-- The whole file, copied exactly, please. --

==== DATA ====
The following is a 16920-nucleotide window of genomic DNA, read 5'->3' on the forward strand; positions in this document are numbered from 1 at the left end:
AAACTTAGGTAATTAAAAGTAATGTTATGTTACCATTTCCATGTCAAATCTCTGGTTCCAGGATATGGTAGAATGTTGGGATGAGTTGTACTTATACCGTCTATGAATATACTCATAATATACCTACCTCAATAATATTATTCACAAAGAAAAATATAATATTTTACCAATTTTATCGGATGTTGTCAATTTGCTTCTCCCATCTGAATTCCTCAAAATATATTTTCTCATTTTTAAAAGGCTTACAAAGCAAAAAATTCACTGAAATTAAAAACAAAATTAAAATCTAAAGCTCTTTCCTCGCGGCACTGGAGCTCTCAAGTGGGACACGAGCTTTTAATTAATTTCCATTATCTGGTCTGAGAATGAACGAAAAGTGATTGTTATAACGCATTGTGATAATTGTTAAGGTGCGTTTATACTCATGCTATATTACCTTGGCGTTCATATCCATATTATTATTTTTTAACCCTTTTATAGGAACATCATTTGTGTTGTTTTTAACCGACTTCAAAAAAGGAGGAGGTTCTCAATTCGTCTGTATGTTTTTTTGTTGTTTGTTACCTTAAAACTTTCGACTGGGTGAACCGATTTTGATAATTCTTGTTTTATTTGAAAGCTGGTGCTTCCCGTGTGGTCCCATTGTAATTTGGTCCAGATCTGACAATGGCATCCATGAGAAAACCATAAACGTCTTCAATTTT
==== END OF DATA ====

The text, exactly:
The following is a 16920-nucleotide window of genomic DNA, read 5'->3' on the forward strand; positions in this document are numbered from 1 at the left end:
AAACTTAGGTAATTAAAAGTAATGTTATGTTACCATTTCCATGTCAAATCTCTGGTTCCAGGATATGGTAGAATGTTGGGATGAGTTGTACTTATACCGTCTATGAATATACTCATAATATACCTACCTCAATAATATTATTCACAAAGAAAAATATAATATTTTACCAATTTTATCGGATGTTGTCAATTTGCTTCTCCCATCTGAATTCCTCAAAATATATTTTCTCATTTTTAAAAGGCTTACAAAGCAAAAAATTCACTGAAATTAAAAACAAAATTAAAATCTAAAGCTCTTTCCTCGCGGCACTGGAGCTCTCAAGTGGGACACGAGCTTTTAATTAATTTCCATTATCTGGTCTGAGAATGAACGAAAAGTGATTGTTATAACGCATTGTGATAATTGTTAAGGTGCGTTTATACTCATGCTATATTACCTTGGCGTTCATATCCATATTATTATTTTTTAACCCTTTTATAGGAACATCATTTGTGTTGTTTTTAACCGACTTCAAAAAAGGAGGAGGTTCTCAATTCGTCTGTATGTTTTTTTGTTGTTTGTTACCTTAAAACTTTCGACTGGGTGAACCGATTTTGATAATTCTTGTTTTATTTGAAAGCTGGTGCTTCCCGTGTGGTCCCATTGTAATTTGGTCCAGATCTGACAATGGCATCCATGAGAAAACCATAAACGTCTTCAATTTT